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To Kill A Mockingbird by Harper Lee.
This classic story takes place in the 1930's in the South, where African-Americans were no longer enslaved, but neither were they free and equal.
Reminiscent of the story of the biblical Joseph, Tom Robinson (a black man) is accused of raping Mayella, a white woman. The truth was that she tried to seduce him, but when he spurned her advances and she was caught, she twisted the story in order to save face in a community that was deeply prejudiced. Tom is defended by the only unprejudiced man in the community. Can a black man get a fair trial before a jury of his peers - when his peers are the prejudiced members of his community?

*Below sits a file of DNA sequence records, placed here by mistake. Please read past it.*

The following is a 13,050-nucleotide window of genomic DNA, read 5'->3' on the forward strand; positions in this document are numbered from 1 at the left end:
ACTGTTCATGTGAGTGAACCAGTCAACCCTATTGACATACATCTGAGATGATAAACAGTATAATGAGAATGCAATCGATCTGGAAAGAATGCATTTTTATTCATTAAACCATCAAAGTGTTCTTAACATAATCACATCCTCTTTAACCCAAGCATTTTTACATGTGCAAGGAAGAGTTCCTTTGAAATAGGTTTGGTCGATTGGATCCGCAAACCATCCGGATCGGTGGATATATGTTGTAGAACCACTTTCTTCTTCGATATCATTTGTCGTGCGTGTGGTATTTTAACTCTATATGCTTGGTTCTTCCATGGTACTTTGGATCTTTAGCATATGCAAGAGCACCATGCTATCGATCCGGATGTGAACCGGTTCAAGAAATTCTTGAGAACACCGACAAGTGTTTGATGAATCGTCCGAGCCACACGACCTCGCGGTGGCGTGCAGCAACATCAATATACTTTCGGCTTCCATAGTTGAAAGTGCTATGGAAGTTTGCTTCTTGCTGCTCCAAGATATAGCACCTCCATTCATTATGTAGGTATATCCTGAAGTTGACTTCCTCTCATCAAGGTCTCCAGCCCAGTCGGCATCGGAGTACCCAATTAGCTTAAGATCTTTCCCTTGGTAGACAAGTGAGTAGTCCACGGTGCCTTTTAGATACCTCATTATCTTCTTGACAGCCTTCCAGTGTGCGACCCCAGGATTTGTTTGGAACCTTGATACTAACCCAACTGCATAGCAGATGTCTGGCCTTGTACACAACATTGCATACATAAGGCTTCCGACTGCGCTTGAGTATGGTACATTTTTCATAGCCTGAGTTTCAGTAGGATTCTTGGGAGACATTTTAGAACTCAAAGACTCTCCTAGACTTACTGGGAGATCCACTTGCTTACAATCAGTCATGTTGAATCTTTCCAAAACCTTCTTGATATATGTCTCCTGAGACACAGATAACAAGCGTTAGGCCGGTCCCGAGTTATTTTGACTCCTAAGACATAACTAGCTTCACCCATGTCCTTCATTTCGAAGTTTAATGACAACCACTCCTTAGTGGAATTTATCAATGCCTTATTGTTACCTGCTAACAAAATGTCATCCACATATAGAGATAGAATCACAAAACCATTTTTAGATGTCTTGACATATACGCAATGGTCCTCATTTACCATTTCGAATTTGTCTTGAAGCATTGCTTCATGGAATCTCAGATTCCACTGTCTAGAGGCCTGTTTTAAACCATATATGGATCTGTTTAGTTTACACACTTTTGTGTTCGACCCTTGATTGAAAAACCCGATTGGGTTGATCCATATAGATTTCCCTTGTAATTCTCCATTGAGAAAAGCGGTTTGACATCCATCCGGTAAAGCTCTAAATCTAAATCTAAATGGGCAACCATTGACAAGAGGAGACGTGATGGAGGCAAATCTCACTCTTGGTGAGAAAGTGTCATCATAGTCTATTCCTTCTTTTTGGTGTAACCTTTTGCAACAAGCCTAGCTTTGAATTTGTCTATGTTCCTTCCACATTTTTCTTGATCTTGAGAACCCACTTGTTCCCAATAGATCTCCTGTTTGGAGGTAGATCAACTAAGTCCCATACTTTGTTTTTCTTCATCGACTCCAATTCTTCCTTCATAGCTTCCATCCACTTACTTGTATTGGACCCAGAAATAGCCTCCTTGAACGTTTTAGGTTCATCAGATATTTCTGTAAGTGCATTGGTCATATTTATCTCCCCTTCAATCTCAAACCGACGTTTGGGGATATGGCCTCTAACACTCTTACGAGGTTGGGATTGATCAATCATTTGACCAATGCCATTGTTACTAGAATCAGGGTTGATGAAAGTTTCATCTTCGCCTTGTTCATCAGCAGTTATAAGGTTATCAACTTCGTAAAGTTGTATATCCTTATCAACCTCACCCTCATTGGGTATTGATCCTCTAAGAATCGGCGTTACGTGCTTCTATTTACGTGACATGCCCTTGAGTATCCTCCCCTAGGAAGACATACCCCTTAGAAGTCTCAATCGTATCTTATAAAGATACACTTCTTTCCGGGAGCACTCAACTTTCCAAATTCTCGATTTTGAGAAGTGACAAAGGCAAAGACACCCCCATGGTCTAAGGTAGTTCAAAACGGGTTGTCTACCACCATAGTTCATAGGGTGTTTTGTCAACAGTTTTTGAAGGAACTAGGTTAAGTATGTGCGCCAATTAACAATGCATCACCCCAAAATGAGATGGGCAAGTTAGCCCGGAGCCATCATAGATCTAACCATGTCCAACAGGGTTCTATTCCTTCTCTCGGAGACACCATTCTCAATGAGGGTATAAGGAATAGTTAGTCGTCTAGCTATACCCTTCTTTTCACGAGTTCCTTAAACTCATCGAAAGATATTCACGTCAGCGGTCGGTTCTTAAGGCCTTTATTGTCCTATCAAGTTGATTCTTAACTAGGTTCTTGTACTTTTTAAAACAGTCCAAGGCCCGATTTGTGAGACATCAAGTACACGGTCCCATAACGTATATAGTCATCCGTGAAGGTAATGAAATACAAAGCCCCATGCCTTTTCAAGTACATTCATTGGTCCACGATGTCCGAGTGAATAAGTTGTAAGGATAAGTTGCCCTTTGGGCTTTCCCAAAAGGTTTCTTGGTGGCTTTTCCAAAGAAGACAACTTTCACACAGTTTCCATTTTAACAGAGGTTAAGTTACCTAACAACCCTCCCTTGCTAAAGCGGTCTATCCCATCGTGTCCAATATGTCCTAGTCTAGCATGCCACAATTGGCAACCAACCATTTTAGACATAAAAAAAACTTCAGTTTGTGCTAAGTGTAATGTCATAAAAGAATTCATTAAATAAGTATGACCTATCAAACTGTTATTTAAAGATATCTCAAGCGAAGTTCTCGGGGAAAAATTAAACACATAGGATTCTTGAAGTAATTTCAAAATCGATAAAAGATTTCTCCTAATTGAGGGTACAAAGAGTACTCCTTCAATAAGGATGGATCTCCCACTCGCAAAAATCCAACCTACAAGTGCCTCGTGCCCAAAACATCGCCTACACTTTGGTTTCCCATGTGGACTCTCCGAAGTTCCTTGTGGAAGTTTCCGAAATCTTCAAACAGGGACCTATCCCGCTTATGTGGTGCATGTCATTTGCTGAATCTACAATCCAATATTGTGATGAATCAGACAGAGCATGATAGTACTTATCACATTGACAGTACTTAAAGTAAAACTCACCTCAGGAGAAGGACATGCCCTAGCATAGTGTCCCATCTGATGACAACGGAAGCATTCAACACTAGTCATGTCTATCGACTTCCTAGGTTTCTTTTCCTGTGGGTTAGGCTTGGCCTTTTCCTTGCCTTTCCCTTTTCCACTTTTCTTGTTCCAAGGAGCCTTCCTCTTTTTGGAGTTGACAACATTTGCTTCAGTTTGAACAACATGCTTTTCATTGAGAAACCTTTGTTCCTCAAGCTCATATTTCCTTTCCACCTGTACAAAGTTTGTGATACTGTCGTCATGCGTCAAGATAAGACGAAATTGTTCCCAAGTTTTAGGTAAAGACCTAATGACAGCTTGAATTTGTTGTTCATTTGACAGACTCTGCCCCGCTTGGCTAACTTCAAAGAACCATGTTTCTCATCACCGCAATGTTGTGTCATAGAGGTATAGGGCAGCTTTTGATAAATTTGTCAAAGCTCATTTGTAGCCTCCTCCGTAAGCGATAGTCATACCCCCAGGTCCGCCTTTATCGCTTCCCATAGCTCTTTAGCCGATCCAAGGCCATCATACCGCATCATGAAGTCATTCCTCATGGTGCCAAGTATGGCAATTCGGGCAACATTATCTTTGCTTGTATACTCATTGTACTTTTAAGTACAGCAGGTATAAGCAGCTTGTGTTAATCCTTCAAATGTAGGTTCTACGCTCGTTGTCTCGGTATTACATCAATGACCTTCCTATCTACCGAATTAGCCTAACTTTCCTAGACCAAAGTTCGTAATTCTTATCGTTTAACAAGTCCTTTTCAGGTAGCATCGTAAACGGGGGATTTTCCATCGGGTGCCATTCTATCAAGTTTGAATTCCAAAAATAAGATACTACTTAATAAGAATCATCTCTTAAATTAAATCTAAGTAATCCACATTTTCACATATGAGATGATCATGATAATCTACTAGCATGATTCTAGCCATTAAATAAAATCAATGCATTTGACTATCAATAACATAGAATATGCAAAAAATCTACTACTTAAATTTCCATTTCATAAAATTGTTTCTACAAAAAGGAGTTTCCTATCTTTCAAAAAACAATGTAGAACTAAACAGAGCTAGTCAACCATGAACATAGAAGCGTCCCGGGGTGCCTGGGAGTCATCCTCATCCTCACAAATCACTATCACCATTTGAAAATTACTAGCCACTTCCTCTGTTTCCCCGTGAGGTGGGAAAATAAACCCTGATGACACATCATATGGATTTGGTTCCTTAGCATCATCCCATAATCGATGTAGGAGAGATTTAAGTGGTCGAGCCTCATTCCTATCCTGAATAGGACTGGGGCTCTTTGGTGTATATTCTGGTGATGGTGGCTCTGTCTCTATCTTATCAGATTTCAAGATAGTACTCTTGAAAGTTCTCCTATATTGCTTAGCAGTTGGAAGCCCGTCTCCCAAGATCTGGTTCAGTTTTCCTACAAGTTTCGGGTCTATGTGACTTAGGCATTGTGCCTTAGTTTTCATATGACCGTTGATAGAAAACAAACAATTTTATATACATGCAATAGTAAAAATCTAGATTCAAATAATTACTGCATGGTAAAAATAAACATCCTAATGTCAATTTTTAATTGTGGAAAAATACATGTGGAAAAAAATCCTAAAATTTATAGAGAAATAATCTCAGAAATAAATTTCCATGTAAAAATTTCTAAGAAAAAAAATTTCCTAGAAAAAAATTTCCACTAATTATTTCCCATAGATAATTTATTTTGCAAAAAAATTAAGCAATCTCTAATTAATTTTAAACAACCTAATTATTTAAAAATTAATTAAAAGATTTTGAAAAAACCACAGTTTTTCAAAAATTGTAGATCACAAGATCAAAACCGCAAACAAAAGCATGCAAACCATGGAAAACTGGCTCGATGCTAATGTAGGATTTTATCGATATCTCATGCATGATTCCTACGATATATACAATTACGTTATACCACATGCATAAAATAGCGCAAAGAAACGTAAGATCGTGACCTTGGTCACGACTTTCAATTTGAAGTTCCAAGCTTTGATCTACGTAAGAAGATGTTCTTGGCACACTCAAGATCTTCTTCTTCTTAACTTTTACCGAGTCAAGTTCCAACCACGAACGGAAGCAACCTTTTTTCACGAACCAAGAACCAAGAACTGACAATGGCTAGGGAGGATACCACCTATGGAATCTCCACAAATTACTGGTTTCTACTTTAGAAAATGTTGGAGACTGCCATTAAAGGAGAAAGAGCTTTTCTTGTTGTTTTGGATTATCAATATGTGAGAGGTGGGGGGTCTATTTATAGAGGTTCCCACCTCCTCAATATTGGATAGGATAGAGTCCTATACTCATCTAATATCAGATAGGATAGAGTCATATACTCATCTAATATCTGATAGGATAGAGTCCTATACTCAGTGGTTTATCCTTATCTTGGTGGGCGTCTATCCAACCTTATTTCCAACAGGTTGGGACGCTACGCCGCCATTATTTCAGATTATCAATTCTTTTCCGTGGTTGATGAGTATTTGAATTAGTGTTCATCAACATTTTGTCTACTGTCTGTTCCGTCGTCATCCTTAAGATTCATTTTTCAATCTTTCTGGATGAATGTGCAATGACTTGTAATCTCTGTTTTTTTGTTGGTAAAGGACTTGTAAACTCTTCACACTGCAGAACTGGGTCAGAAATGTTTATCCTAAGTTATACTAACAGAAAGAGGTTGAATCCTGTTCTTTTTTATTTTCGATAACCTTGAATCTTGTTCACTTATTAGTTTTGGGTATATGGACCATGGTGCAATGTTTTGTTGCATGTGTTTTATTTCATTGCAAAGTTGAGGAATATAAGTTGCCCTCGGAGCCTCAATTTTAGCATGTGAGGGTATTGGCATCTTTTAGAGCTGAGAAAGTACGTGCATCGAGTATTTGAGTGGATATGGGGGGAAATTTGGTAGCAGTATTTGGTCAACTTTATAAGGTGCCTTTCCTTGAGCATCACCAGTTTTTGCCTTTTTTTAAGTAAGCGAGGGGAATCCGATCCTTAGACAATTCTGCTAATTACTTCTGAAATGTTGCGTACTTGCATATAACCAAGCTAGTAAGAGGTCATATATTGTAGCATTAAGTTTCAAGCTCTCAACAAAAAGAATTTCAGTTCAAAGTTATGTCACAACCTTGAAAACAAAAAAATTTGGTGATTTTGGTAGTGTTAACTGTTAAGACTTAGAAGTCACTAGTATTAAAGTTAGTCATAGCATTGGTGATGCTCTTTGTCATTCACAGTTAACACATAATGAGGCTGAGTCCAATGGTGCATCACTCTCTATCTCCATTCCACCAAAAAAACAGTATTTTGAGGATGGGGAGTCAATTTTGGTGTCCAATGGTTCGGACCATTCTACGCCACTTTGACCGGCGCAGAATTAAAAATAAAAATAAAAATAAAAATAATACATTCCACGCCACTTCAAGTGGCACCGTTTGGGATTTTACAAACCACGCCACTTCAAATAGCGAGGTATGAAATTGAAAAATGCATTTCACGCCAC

This tragic classic sparked lots of lively discussion among my children. Warning: the book is full of the realistic language of that time and community (referring to African American as n*****). Though the rape scene is only presented as testimony in the trial, the language used is not overly graphic but is offensive (referring to Mayella as a "slut" and a "whore", etc.). The lessons taught in this book are powerful.
This is required reading in Exploring America by Ray Notgrass, in Tapestry of Grace, in Sonlight Curriculum, in Illuminations, and in My Father's World.
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